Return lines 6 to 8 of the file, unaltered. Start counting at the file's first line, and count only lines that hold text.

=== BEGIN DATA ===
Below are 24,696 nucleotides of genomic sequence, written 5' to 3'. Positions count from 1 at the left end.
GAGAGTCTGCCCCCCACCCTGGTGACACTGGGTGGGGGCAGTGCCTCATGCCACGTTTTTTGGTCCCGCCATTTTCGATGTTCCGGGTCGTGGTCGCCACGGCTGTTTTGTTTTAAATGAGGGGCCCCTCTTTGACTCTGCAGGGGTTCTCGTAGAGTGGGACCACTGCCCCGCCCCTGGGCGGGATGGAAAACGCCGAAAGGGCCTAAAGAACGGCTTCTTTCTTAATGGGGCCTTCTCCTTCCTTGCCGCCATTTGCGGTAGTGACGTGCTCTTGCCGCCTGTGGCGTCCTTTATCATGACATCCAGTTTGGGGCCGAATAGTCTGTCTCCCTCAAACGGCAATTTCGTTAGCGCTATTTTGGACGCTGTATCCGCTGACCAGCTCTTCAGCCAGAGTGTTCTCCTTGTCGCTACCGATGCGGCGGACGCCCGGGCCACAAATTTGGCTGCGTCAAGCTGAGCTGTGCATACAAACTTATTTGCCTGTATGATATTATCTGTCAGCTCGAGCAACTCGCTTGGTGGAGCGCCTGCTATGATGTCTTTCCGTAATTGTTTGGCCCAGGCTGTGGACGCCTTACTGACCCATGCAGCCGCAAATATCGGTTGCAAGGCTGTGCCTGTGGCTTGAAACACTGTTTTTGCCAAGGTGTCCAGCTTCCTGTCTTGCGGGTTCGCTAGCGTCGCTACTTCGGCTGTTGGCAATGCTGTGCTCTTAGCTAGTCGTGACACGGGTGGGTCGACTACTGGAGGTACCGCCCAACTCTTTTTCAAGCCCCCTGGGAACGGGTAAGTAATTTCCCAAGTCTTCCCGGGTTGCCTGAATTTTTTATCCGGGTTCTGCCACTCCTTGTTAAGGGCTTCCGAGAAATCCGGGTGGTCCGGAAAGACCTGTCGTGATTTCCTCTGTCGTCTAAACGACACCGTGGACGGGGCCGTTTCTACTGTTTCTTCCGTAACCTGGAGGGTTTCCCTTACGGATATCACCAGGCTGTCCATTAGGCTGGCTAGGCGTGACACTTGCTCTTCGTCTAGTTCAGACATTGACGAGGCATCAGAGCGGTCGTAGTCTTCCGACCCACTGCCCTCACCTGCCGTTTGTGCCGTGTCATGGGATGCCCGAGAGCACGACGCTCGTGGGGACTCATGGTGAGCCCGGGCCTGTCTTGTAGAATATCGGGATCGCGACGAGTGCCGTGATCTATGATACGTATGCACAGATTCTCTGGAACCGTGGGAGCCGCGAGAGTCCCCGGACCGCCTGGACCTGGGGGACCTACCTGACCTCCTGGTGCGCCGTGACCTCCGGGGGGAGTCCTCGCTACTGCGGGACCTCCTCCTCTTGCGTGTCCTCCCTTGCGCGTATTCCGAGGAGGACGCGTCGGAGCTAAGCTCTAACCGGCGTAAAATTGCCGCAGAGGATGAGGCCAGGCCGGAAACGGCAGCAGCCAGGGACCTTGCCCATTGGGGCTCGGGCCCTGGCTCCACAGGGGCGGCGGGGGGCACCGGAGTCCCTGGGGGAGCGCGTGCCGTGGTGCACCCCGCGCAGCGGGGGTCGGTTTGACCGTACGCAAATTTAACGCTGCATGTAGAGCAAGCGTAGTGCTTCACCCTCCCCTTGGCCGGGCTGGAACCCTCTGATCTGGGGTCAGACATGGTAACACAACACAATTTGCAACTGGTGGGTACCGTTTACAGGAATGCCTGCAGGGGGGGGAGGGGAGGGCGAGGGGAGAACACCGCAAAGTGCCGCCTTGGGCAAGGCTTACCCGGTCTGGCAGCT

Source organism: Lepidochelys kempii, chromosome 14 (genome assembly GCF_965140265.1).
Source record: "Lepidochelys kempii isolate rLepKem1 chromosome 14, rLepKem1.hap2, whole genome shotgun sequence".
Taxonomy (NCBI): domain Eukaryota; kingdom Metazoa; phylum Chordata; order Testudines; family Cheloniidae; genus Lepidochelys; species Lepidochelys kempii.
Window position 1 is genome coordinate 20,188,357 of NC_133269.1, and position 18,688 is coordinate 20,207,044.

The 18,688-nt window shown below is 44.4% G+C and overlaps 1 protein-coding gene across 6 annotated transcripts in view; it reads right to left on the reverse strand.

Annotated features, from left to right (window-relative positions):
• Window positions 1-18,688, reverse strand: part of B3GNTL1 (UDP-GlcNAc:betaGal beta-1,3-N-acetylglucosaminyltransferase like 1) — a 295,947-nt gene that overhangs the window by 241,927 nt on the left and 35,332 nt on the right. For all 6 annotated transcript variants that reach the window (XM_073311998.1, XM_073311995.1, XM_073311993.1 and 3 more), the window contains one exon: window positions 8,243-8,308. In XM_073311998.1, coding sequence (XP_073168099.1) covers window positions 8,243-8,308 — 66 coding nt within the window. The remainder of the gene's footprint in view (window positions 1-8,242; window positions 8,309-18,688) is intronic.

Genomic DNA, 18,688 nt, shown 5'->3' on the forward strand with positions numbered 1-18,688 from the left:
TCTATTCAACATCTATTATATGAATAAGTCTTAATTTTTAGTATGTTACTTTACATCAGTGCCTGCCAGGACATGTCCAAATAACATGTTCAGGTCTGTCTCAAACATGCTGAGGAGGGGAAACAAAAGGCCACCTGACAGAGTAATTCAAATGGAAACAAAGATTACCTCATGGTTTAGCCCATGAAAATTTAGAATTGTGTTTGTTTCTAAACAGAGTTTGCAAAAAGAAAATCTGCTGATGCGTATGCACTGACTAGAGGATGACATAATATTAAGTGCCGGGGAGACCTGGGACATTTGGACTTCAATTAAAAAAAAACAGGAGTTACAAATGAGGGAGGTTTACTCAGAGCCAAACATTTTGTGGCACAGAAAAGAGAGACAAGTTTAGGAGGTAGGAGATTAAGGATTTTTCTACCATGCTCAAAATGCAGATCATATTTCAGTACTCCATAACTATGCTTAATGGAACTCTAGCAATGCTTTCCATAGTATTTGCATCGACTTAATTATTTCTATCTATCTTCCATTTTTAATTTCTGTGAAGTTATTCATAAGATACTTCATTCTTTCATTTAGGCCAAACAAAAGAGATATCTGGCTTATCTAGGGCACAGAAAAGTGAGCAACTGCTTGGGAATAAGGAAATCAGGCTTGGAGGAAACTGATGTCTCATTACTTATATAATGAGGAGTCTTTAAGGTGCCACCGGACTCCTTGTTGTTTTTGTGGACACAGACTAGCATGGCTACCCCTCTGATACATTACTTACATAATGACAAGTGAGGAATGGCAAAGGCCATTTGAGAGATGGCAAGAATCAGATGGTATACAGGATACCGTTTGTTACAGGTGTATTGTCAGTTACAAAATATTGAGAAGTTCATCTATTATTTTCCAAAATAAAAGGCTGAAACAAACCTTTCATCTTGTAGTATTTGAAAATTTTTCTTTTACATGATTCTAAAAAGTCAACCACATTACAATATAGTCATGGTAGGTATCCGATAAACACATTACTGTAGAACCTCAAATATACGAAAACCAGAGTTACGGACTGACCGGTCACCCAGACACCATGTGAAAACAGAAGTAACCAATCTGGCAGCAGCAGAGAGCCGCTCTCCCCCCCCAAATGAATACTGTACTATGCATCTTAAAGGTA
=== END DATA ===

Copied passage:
Window position 1 is genome coordinate 20,188,357 of NC_133269.1, and position 18,688 is coordinate 20,207,044.

The 18,688-nt window shown below is 44.4% G+C and overlaps 1 protein-coding gene across 6 annotated transcripts in view; it reads right to left on the reverse strand.

Annotated features, from left to right (window-relative positions):